Finweek English Edition - - Advertising & Marketing -

MOST BRAND­ING is “a waste of money, based on an outdated and in­valid de­sire to ma­nip­u­late and con­trol con­sumers’ un­con­scious.” In a book called Brand­ing Only Works on Cat­tle, Jonathan Salem Baskin ar­gues that brand­ing may look and feel good to the peo­ple who pro­duce it, but it has lit­tle or no ef­fect on con­sumer be­hav­iour.

Con­sumers aren’t pay­ing at­ten­tion any more and they don’t be­lieve or re­mem­ber what they hear any­way. You can think about brands un­til the cows come home, but un­less your com­pany and your con­sumers ac­tu­ally do some­thing about it, brand­ing is a waste of time and money. Be­cause be­hav­iour trumps brand­ing.

It looks like an­other nail in the cof­fin of tra­di­tional me­dia ad­ver­tis­ing, which still ranks high in mar­keters’ minds as the best way of do­ing the brand­ing job.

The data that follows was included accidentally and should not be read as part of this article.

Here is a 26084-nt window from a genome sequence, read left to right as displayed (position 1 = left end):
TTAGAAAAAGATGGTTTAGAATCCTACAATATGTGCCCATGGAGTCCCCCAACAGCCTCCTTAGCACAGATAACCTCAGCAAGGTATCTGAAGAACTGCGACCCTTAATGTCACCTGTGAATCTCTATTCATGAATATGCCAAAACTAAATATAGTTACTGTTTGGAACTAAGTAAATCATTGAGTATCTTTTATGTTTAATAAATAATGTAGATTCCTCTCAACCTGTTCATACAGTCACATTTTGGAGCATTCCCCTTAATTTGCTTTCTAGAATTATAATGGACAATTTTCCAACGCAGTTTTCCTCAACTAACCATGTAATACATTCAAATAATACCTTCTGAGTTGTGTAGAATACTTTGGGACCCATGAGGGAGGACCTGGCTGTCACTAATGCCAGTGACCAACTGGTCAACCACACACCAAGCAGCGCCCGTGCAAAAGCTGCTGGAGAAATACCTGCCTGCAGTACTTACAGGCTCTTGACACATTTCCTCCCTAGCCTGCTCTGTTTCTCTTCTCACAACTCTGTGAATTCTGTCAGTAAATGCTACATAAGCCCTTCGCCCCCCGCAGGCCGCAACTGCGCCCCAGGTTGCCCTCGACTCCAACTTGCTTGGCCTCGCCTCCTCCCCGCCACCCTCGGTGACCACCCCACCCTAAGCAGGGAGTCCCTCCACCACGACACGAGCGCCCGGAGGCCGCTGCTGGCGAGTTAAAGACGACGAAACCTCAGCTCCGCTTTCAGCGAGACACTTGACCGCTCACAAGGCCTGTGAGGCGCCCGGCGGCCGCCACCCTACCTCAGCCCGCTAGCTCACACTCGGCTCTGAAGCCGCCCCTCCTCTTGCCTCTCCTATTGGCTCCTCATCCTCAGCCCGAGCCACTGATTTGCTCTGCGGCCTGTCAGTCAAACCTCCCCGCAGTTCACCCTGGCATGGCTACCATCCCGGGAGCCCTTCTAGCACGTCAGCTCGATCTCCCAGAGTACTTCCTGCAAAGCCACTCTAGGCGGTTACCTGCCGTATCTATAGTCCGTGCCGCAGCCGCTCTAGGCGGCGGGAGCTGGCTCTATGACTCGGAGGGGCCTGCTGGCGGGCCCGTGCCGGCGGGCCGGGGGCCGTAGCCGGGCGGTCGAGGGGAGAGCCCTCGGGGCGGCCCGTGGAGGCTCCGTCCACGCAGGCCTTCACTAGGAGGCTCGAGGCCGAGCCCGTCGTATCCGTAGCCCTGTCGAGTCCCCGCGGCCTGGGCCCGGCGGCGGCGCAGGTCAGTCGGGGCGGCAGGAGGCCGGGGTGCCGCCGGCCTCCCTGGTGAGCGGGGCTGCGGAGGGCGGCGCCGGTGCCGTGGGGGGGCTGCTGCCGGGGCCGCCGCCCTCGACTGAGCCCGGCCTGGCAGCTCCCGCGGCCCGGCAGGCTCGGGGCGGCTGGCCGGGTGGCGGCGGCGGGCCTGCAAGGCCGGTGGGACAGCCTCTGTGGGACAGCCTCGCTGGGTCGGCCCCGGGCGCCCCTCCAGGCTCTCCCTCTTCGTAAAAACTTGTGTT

But the thought has been seep­ing into the con­scious­ness of ad agen­cies that com­pa­nies must be seen to be good cor­po­rate cit­i­zens – to be so­cially re­spon­si­ble, to avoid prof­it­ing from child labour, to do things about the en­vi­ron­ment, to sup­port ac­tiv­i­ties that con­sumers ap­proved of. It’s what you do that counts, not what you say.

We’ve seen quite a lot of this new kind of mar­ket­ing in South Africa. Sports spon­sor­ship is an ex­am­ple of it, where sup­port­ers re­ward the spon­sors of their favourite teams or events by buy­ing their prod­ucts. Says Baskin: “Con­sumer be­hav­iour is a far cry from what it was 50 years ago. It’s time to up­date our model and applications. We need a new def­i­ni­tion of brand.”

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